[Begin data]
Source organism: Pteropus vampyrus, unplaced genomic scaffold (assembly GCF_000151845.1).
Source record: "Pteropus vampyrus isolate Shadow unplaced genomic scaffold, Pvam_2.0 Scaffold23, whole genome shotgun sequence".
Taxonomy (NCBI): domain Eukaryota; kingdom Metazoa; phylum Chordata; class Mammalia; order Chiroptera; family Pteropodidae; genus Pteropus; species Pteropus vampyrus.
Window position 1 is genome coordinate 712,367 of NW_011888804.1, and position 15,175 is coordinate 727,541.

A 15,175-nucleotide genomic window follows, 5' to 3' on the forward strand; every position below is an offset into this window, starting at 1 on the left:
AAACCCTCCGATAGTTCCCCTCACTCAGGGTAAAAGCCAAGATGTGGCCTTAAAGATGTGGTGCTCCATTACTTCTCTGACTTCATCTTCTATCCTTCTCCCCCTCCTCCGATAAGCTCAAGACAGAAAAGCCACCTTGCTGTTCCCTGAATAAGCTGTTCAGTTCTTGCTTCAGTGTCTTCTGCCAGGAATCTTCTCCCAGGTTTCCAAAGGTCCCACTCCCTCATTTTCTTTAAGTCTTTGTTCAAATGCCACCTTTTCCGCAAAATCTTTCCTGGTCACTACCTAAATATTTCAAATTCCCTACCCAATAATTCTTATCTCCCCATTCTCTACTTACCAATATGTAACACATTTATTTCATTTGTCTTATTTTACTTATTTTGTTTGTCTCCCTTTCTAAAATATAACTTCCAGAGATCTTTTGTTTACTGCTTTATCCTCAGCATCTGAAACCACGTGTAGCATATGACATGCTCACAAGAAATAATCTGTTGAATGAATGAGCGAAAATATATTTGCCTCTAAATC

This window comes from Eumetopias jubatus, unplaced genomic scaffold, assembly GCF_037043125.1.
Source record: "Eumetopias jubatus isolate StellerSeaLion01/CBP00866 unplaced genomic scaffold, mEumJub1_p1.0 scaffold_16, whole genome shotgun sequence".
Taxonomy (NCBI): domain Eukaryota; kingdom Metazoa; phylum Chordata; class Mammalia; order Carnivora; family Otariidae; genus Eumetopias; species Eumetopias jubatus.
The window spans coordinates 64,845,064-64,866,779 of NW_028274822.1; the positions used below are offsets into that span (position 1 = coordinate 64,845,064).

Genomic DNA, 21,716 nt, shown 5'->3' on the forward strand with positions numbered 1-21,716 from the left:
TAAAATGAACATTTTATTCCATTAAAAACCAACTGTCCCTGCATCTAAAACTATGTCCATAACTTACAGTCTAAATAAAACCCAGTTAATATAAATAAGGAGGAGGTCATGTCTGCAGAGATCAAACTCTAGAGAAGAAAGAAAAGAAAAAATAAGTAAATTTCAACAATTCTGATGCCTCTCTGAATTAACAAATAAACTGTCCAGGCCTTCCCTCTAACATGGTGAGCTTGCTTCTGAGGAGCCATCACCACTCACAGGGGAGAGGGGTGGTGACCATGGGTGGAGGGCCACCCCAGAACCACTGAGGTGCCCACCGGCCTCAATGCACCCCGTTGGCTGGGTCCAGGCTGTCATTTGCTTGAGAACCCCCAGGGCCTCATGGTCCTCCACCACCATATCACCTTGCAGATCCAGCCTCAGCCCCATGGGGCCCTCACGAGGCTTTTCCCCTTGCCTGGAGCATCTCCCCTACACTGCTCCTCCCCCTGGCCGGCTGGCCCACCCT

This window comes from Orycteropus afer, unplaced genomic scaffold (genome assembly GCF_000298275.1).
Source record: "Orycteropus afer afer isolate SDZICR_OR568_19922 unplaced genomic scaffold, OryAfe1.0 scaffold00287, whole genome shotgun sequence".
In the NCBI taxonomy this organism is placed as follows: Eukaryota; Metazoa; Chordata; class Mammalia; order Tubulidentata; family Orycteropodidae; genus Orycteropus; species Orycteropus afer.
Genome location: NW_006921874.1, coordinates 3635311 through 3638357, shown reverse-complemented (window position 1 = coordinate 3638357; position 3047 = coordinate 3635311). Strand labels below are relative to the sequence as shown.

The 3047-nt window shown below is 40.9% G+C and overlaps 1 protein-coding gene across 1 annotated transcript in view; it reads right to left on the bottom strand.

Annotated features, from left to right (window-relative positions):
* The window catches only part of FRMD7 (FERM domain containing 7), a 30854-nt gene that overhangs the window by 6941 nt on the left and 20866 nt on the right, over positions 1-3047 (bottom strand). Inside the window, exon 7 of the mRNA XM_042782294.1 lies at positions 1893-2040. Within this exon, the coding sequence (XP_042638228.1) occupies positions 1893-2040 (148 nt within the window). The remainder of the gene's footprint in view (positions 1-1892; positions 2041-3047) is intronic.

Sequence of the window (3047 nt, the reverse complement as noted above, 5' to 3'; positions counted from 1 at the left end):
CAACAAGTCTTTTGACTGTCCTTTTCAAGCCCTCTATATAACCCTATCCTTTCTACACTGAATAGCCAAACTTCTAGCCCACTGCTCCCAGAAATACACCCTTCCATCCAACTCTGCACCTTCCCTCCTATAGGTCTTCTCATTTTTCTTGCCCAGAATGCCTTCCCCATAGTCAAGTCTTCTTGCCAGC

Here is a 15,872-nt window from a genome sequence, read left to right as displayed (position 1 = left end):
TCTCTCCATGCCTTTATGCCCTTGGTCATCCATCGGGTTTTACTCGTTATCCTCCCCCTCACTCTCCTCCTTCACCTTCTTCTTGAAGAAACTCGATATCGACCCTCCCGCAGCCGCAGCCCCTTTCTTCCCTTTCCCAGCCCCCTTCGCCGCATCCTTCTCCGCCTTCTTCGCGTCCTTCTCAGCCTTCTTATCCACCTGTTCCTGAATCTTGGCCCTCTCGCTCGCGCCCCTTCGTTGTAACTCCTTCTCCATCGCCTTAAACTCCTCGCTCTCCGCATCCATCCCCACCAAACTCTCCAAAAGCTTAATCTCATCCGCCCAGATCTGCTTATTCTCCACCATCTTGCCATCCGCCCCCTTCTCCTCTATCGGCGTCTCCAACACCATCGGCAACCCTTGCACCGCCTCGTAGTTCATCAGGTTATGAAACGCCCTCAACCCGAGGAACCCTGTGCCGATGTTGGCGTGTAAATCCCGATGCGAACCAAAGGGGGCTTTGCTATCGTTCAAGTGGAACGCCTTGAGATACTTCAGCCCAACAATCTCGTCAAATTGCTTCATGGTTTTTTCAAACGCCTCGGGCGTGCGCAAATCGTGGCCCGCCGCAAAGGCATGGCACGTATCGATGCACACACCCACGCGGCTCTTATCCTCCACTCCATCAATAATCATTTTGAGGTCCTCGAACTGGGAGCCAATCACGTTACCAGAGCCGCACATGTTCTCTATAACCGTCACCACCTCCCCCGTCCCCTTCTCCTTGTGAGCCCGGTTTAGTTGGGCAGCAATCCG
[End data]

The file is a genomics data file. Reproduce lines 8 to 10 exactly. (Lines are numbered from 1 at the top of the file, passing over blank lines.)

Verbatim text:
Source record: "Eumetopias jubatus isolate StellerSeaLion01/CBP00866 unplaced genomic scaffold, mEumJub1_p1.0 scaffold_16, whole genome shotgun sequence".
Taxonomy (NCBI): domain Eukaryota; kingdom Metazoa; phylum Chordata; class Mammalia; order Carnivora; family Otariidae; genus Eumetopias; species Eumetopias jubatus.
The window spans coordinates 64,845,064-64,866,779 of NW_028274822.1; the positions used below are offsets into that span (position 1 = coordinate 64,845,064).